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The Cryosphere An interactive open-access journal of the European Geosciences Union
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Preprints
https://doi.org/10.5194/tc-2019-296
© Author(s) 2020. This work is distributed under
the Creative Commons Attribution 4.0 License.
https://doi.org/10.5194/tc-2019-296
© Author(s) 2020. This work is distributed under
the Creative Commons Attribution 4.0 License.

  09 Jan 2020

09 Jan 2020

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A revised version of this preprint was accepted for the journal TC and is expected to appear here in due course.

Possible biases in scaling-based estimates of mountain-glacier contribution to the sea level

Argha Banerjee, Ajinkya Jadhav, and Disha Patil Argha Banerjee et al.
  • ECS, IISER Pune, India

Abstract. Predicting mountain-glacier contribution to sea-level rise involves computing global-scale glacier loss under a given climate-change scenario. Such calculations are usually done with low-complexity and computationally-efficient approximate models of glacier dynamics. A statistical power-law relation between glacier volume and area (and/or length) is the basis of several such models. We simulate transient response of an ensemble of 551 glaciers from Ganga basin, the Himalaya, using a scaling-based method and a two-dimensional ice-dynamical model based on shallow-ice approximation (SIA). A comparison of the model outputs suggests that the scaling-based method systematically underestimates long-term ice loss due to a violation of the assumed time-invariant scaling. We derive expressions for the response time and climate sensitivity of glaciers simulated using a time-invariant scaling assumption, and validate them with results from the scaling-based simulation of the ensemble of glacier. These expressions are modified empirically to obtain similar parameterisations of the response properties of glaciers simulated with SIA. These new parameterisation yields a linear-response model which significantly reduces the above biases, while retaining the advantage of numerical efficiency.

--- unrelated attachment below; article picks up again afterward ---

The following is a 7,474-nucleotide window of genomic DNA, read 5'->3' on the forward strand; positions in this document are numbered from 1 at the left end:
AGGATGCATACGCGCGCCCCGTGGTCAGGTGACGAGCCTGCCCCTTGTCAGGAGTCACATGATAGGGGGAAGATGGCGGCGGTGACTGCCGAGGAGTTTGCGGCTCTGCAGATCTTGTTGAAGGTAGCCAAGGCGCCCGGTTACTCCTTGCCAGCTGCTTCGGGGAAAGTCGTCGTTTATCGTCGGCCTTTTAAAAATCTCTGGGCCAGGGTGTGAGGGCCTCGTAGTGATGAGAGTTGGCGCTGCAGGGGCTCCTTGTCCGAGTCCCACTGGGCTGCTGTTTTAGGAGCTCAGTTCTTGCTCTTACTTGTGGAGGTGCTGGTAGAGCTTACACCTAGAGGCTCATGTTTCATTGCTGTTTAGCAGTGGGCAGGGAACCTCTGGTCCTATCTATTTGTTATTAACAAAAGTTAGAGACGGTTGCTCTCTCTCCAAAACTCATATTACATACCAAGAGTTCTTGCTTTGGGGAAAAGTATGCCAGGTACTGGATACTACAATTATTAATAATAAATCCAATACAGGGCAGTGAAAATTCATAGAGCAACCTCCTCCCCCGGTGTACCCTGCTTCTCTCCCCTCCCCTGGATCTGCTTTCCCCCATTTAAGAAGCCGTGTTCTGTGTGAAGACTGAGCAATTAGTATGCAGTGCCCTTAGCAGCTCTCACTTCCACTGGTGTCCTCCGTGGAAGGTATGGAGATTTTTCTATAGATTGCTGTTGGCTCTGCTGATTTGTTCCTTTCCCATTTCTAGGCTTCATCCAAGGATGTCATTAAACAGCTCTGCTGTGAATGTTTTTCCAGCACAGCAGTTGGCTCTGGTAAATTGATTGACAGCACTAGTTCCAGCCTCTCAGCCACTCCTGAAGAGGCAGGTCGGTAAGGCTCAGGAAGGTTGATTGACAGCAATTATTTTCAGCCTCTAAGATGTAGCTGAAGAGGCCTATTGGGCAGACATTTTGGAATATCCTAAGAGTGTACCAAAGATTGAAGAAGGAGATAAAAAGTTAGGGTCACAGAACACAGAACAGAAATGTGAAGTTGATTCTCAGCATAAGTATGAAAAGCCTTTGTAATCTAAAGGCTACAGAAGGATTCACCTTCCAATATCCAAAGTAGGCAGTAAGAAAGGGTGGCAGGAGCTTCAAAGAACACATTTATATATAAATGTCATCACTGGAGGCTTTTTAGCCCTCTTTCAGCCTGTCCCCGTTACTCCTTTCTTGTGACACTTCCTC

Argha Banerjee et al.

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Argha Banerjee et al.

Argha Banerjee et al.

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